Tuesday, September 18, 2012

Osofsky & Wiseman on Hybrid Energy Governance

Hari Osofsky (Minnesota) and our former guest blogger Hannah Wiseman (Florida State) have posted a terrific and important new article, Hybrid Energy Governance.  The abstract:

This Article develops a novel theory of energy governance and uses it to assess how institutional nnovation can help meet critical challenges emerging from rapid technological change. Our complex regulatory infrastructure struggles to: (1) manage risky, unconventional fuel extraction technologies like hydraulic fracturing and deepwater drilling appropriately; (2) update our aging electrical grid and implement smart grid approaches that computerize the flow of energy; and (3) integrate cleaner sources onto the physical grid and energy markets. Failing to meet these challenges would threaten our access to cheap and reliable energy and thwart efforts to make the U.S. energy system cleaner, safer, and more equitable. Building from a companion piece proposing a dynamic, comprehensive approach to federalism in energy law, this Article develops a governance model for addressing modern energy challenges. The Article focuses on the potential of institutions that are “hybrid” by virtue of including public and private actors from several governance levels and enabling important interactions among them. Grounding its approach in interdisciplinary governance theory, it argues that these institutions have characteristics that could address structural barriers — such as inadequate, divided regulatory authority and the complexities of including key private actors like utilities — to substantive progress. After introducing its conceptual model, the Article examines several hybrid institutions with substantial regional components that are working to address the three core substantive energy challenges identified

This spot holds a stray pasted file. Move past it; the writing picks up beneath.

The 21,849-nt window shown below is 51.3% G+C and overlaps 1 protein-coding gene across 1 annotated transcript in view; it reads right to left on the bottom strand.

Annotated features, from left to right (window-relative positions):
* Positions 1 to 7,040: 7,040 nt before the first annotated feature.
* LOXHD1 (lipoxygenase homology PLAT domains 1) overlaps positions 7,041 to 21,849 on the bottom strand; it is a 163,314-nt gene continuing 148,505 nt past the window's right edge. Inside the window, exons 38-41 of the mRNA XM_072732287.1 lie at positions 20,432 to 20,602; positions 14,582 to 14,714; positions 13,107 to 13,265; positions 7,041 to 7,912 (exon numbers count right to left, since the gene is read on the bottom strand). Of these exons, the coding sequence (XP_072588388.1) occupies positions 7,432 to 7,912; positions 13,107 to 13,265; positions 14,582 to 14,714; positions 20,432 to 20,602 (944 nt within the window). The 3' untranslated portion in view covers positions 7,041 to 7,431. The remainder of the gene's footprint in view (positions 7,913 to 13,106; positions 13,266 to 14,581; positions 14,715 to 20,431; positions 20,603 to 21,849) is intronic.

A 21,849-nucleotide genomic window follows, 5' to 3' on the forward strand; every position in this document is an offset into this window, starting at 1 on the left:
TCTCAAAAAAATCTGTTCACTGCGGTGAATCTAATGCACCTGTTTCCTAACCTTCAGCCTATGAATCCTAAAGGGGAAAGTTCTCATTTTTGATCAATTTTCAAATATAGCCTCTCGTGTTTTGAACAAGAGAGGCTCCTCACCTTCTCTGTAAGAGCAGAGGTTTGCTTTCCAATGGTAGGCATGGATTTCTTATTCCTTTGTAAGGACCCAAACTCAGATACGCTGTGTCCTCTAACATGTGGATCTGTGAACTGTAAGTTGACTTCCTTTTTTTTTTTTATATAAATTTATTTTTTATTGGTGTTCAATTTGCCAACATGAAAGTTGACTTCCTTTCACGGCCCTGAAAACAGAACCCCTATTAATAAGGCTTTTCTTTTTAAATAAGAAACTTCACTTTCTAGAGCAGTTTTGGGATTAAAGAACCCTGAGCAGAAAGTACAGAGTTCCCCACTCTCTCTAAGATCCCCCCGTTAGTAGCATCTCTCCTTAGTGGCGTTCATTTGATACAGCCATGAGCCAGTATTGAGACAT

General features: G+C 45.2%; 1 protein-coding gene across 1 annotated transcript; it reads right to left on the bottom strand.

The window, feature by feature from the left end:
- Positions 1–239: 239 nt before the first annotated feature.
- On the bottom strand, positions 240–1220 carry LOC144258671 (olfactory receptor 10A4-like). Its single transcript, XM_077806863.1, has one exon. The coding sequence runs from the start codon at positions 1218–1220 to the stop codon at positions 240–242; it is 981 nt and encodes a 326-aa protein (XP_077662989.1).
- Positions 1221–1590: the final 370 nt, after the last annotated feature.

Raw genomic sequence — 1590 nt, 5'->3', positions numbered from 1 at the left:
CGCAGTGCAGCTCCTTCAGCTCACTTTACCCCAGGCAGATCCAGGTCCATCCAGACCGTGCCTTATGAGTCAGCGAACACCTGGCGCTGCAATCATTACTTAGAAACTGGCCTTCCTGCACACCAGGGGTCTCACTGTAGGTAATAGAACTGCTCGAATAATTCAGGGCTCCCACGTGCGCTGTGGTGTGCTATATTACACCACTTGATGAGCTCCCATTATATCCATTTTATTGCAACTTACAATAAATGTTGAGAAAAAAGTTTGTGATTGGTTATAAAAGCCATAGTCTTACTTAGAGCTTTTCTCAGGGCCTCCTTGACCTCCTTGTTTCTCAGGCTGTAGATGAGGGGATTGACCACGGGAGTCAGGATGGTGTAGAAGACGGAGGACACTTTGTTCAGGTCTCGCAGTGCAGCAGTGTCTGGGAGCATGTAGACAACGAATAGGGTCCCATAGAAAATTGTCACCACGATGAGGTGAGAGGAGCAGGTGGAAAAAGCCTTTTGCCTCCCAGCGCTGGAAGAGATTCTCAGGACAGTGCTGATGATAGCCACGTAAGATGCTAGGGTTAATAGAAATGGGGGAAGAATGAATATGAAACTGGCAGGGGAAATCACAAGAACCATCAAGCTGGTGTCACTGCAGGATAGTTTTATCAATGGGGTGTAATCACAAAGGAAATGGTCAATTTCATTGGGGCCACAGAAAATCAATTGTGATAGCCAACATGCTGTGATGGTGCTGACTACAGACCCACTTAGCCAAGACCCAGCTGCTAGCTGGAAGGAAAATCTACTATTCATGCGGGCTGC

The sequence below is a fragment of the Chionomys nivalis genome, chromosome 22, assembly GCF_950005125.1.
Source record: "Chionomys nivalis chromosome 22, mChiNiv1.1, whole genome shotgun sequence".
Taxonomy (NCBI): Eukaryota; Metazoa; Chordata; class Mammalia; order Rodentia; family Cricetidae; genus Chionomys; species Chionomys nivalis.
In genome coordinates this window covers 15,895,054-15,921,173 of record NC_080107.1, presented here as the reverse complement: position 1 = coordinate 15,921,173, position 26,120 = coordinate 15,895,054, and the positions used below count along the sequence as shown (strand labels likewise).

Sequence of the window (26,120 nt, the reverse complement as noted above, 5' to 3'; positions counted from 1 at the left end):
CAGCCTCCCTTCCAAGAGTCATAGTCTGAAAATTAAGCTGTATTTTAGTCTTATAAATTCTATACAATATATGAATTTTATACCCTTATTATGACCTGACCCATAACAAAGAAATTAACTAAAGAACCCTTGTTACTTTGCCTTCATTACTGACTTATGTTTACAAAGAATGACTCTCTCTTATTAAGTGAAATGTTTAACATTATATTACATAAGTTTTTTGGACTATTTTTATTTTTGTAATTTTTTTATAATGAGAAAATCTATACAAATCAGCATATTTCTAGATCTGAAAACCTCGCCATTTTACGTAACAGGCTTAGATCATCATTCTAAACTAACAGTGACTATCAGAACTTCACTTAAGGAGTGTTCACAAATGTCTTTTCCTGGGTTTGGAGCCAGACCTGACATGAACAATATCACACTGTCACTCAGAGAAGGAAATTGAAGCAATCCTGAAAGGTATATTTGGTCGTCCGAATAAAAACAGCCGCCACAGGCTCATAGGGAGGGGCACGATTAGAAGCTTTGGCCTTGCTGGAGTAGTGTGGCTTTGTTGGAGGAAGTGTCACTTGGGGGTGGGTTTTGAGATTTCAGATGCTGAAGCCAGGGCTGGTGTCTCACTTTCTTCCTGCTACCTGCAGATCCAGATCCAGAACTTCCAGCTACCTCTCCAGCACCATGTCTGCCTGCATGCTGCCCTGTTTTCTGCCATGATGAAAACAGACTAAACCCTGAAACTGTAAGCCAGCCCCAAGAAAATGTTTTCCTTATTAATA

here. It analyzes their progress in meeting these challenges, and whether and how their governance approach is assisting them in doing so.

This looks to be an important contribution to the exploding issues that are coming out of the new energy landscape.

Matt Festa


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